Election Deadlock

The general election has resulted in a hung parliament but, whilst it is yet another major surprise result, it is likely to represent little immediate change in either economic or political affairs for the UK.

In practice Mrs May has lost 12 conservative MPs and gained 10 DUP MPs, who have tended to vote with the conservatives on most issues in previous parliaments.

The prime minister has certainly suffered a loss of authority and, as financial markets hate uncertainty, it is no surprise that Sterling has initially fallen in value against both the Dollar and the Euro.  This has in turn produced gains for the FTSE 100 index.

When the dust has settled there may be some changes in emphasis on policy, or personnel, but for now it is business as usual.  We do not, therefore, see any need to make any change to our investment strategies.

Trevor Simms, Managing Director @ Birchwood Investment Management

The opinion of Trevor Simms on the re-opening of the M&G Property Fund

The opinion of Trevor Simms, Managing Director of Birchwood Investment Management, on the re-opening of the M&G Property Fund..

“ I am pleased to learn that the M&G Property fund has been able to re-open the fund as quickly as they have been able to and the fact that other managers have also been able to restore liquidity relatively painlessly gives us reassurance that the sector is in better heath than the initial position may have implied.

The initial reason to stop dealings in the fund was not a concern about the quality of the holdings or their longer term value but one of cash flow considerations.

Normally this kind of property fund retains approximately 12 -15% liquidity to ensure that it can deal with normal inflows and outflows of capital without having to sell a large property at short notice that would damage fund performance for those people remaining invested.  However, following the results of the Brexit referendum institutional investors who had larger exposure to Commercial Property than they would normally hold because they were using Commercial Property as a proxy for the lower yielding fixed interest investments they would traditionally use to generate income started reducing their property exposure to normal levels, and this led to a drain on the cash reserves of the property funds.  When all the major managers saw their liquidity fall below 5% they had to take some action and most decided to put a temporary halt to all dealings in the fund.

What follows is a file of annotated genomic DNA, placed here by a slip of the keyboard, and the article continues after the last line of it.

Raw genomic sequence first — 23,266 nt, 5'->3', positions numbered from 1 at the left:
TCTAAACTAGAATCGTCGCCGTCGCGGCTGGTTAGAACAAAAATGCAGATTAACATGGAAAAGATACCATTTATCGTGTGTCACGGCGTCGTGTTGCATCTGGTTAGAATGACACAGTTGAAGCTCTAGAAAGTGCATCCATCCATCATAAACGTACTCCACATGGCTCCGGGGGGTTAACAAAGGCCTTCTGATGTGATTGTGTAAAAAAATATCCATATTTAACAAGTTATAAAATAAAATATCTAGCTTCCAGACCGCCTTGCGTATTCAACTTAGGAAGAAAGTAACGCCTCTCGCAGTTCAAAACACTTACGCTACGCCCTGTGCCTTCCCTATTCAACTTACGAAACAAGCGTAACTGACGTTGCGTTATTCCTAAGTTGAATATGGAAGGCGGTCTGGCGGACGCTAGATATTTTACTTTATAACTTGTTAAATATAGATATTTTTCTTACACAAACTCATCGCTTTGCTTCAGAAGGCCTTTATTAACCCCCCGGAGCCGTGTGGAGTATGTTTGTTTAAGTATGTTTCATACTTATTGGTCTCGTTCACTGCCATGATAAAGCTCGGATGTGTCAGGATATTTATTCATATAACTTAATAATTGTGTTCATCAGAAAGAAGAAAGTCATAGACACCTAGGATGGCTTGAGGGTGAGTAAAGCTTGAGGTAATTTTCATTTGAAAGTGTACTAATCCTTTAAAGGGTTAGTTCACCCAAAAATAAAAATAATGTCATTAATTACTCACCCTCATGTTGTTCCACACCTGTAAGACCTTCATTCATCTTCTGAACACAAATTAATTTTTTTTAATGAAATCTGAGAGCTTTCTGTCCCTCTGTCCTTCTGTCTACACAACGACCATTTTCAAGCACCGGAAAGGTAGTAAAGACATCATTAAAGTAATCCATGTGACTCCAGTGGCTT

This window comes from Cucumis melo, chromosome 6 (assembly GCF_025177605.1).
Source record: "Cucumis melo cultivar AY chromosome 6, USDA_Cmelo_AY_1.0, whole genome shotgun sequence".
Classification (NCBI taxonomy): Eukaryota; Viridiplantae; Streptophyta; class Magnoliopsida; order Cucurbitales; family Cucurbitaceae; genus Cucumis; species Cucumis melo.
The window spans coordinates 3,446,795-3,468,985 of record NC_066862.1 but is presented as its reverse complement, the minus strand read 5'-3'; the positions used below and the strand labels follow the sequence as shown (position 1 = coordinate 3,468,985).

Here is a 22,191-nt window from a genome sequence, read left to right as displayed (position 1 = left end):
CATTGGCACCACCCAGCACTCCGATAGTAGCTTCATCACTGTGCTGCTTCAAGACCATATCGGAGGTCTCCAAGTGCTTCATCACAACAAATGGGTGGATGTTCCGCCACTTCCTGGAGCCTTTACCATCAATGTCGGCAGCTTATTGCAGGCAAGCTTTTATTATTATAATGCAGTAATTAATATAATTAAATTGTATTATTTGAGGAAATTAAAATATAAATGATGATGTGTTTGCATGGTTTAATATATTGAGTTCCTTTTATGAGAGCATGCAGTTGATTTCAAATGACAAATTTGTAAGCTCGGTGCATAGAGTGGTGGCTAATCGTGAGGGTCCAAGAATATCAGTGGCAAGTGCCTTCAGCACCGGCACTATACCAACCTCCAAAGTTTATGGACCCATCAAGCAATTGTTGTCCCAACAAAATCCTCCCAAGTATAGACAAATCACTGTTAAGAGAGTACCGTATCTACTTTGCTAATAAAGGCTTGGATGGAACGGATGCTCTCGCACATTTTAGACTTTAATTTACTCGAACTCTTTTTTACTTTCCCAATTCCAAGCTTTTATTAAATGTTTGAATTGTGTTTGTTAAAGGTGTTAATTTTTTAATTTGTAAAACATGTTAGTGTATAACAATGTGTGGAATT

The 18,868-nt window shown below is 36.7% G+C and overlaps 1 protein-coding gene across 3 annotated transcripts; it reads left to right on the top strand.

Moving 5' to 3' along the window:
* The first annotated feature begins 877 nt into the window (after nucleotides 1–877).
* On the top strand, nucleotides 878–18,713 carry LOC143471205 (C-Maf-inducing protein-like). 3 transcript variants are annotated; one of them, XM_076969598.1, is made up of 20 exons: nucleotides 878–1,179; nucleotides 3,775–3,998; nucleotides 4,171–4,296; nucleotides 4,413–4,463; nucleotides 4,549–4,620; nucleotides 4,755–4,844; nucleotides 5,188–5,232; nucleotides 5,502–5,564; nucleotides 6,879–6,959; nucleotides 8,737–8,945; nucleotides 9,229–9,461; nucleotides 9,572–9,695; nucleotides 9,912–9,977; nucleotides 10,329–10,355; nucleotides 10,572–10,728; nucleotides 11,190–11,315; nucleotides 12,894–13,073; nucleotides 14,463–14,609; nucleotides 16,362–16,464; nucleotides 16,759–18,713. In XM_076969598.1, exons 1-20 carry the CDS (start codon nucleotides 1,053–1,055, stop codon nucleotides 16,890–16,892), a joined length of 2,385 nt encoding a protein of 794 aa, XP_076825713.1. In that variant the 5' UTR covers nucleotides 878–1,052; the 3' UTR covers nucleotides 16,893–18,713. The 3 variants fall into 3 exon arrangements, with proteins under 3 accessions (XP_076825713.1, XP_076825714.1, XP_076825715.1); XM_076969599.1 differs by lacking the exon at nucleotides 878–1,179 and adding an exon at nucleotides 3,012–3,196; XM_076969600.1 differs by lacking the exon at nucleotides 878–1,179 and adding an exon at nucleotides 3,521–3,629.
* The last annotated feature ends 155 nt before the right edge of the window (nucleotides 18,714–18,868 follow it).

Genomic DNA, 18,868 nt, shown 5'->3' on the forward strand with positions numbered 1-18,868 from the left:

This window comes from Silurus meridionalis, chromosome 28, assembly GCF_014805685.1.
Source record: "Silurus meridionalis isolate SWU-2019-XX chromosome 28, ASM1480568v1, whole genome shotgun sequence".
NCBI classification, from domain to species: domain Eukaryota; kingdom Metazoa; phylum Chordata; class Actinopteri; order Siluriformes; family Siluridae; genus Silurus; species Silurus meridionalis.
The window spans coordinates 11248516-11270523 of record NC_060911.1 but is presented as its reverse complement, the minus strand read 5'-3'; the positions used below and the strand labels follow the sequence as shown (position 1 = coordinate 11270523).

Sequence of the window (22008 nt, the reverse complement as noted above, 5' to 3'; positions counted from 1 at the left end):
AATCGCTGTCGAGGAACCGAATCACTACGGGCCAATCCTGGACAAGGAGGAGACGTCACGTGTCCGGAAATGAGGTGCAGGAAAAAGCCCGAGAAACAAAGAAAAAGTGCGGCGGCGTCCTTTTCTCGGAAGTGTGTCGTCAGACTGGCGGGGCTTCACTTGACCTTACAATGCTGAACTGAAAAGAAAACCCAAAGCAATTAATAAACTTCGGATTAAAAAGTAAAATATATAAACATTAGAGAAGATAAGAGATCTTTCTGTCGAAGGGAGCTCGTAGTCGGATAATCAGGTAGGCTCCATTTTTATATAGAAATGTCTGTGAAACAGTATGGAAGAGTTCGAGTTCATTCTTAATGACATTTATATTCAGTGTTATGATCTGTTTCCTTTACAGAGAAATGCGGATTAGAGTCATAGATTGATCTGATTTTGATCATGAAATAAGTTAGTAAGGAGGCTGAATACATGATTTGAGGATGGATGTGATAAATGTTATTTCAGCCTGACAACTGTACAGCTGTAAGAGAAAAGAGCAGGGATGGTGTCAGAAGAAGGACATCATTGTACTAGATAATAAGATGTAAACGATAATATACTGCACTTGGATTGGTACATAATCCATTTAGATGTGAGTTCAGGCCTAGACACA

We were very pleased to see how quickly they have been able to restore the necessary level of liquidity to be able to restart dealings.  Standard Life were able to sell some properties above book value and the M&G fund only had to accept a reduction of 3% on valuations to restore their liquidity. This is very modest when compared with the equity market fluctuations following the Brexit referendum.

We are therefore happy to continue to hold the existing exposure to the sector as an important asset class diversification.”

 

 

Trevor Simms, Managing Director at Birchwood Investment Management

 

Half of pensioners bank on benefits to maintain lifestyle

Over half of pensioners rely on benefits, perks and subsidies to continue their pre-retirement quality of life, research reveals.

The study found that 51 per cent of pensioners would be forced to make significant changes to their lifestyles if this range of benefits, discounts and concessions were not available to them.

A third had said that they would not be able to afford dental treatment without pensioner subsidies, and three in 10 said that public transport would be unaffordable without OAP concessions.

As for their quality of life, one in four had said “days out would be out of the question” if pensioner discounts were not available, and around one in 10 said they would not be able to afford a TV licence.

Earlier this year, it was also revealed that one in seven pensioners retiring in 2016 would be entirely reliant on the state pension.

Retired households, on average, receive a total of £11,227 a year in state pension, including housing benefit and attendance allowance.

Pensioners also receive substantial subsidies in healthcare and travel, which the Office for National Statistics estimates to be worth around £6,274 each year.

Perks, such as cinema and concert concessions, are also estimated to be worth around £88 a month.

In light of the research, experts have advised people to save as much as possible, in order to maintain the quality of life they had come accustomed to when working full time.

For advice on pensions savings, please contact the expert team at Birchwood today.